The Computer Forensics Process
What is computer forensics?
Computer forensics involves the preservation, identification, extraction, interpretation, and documentation of computer evidence. The field of computer forensics has different facets, and is not defined by one particular procedure. At a very basic level, computer forensics is the analysis of information contained within and created with computer
systems, typically in the interest of figuring out what happened, when it happened, how it happened, and who was involved.
In many cases, the information gathered during a computer forensics examination is not readily available or viewable by the average computer user. This might include items like deleted files and fragments of data that can be found in the space allocated for existing files, which is known by computer forensics practitioners as “slack space”. Special skills and tools are necessary to be able to obtain this type of information or evidence.
Typically, confirming or preventing a crime or violation through a computer forensics examination is a reactive measure to a circumstance. However, today, computer forensics examinations are often used pro-actively for the continuous monitoring of electronic media. In some cases, computer forensics is even used in a debriefing process for employees exiting a company.
Active, Archival, and Latent Data
In computer forensics, there are three types of data that we are concerned with – active, archival, and latent.
- Active Data is the information that we can actually see. This includes data files, programs, and files used by the operating system. This is the easiest type of data to obtain.
- Archival Data is data that has been backed up and stored. This could mean backup tapes, CDs, floppies, or entire hard drives.
- Latent Data is the information that one typically needs specialized tools to access. An example of latent data would be information that has been deleted or partially overwritten.
A computer forensics examination could involve looking at all of these data types, depending on the circumstances. Obtaining latent data is by far the most time consuming and costly.
Computer forensics is all about obtaining the proof of a crime or breach of policy. It focuses on obtaining proof of illegal misuse of computers in a way that could lead to the prosecution of the culprit.
The primary phases in a computer forensics examination are:
- Discussion of suspicion and concerns of potential abuse by telephone
- Harvesting of all electronic data
- Identification of violations or concern
- Protection of the proof
- Confirming qualified, verifiable evidence
- Delivery of a written report and comments of the examiner
If you think you may have a problem, it is best to act quickly, since computer evidence is volatile and can be readily destroyed. It is also better to know for certain than to risk possible consequences. If you are unfortunate enough to uncover a potential problem, it may be prudent to seek confidential advice from a Certified Computer Forensic Examiner before determining a solution. Handling this situation on your own is a risky strategy which may have far-reaching effects. If you are committed to using in-house staff, remember the basics of evidential integrity – and don’t be tempted to use shortcuts.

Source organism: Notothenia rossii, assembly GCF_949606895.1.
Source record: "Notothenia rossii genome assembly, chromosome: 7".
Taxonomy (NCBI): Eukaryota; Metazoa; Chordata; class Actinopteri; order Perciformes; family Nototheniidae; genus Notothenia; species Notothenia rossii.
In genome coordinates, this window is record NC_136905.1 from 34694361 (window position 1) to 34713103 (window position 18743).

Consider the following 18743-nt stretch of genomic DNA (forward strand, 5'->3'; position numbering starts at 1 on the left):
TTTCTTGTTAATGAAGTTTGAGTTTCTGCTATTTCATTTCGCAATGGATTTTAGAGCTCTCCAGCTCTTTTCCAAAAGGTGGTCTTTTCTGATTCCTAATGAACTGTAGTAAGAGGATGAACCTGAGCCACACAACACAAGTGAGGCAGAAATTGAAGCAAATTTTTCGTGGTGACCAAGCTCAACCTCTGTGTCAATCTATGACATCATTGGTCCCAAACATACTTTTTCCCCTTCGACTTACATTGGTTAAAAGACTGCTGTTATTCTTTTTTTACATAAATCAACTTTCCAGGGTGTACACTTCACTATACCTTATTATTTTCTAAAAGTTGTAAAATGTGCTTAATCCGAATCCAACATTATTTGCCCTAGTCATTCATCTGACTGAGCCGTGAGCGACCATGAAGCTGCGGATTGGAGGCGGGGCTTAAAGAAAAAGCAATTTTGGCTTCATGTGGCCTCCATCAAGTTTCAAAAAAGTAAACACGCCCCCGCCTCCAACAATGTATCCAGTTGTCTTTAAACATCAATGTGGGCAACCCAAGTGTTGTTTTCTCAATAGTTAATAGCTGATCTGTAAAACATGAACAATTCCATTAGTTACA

When carried out correctly, the forensic analysis of computer systems involved in abuse can provide valuable evidence which might otherwise have been lost or overlooked. Performed incorrectly, your evidence could give guilty parties the opportunity they need to get a case dismissed.
Steps in the Forensic Examination Process
Computer forensic examinations should always be conducted by a Certified Computer Forensic Examiner (CCFE). They will use licensed equipment which prevents tainting of the evidence and ensures its validity in court. The steps involved for a computing examination are briefly summarized below:
A chain of custody is established. The examiner makes sure they are aware at all times where any items related to the examination are located. A safe or cabinet is often used to secure items.
All relevant information is cataloged. This includes active, archival, and latent data. Information that has been deleted will be recovered to whatever extent possible. Encrypted information and information that is password-protected is identified, as well as anything that indicates attempts to hide or obfuscate data. The integrity of the original media is maintained to the highest extent possible, which means that the original source of information will not be altered. An exact copy of a hard drive image is made and that image is authenticated against the original to make sure that it is indeed exact.
Additional sources of information are obtained as the circumstances dictate. This includes firewall logs, proxy server logs, Kerberos server logs, sign-in sheets, etc.
The information is analyzed and interpreted to determine possible evidence. Both exculpatory (they didn’t do it) and inculpatory (they did it) evidence is sought out. If appropriate, encrypted files and password protected files are cracked.
A written report will be submitted to the client with the examiner’s findings and comments.
If necessary, the examiner will provide expert witness testimony at a deposition, trial, or other legal proceeding.
The information contained in this document covers the basics, and really doesn’t do full justice to all facets of computer forensics. However, you should now have a better understanding of what steps are involved in the process.
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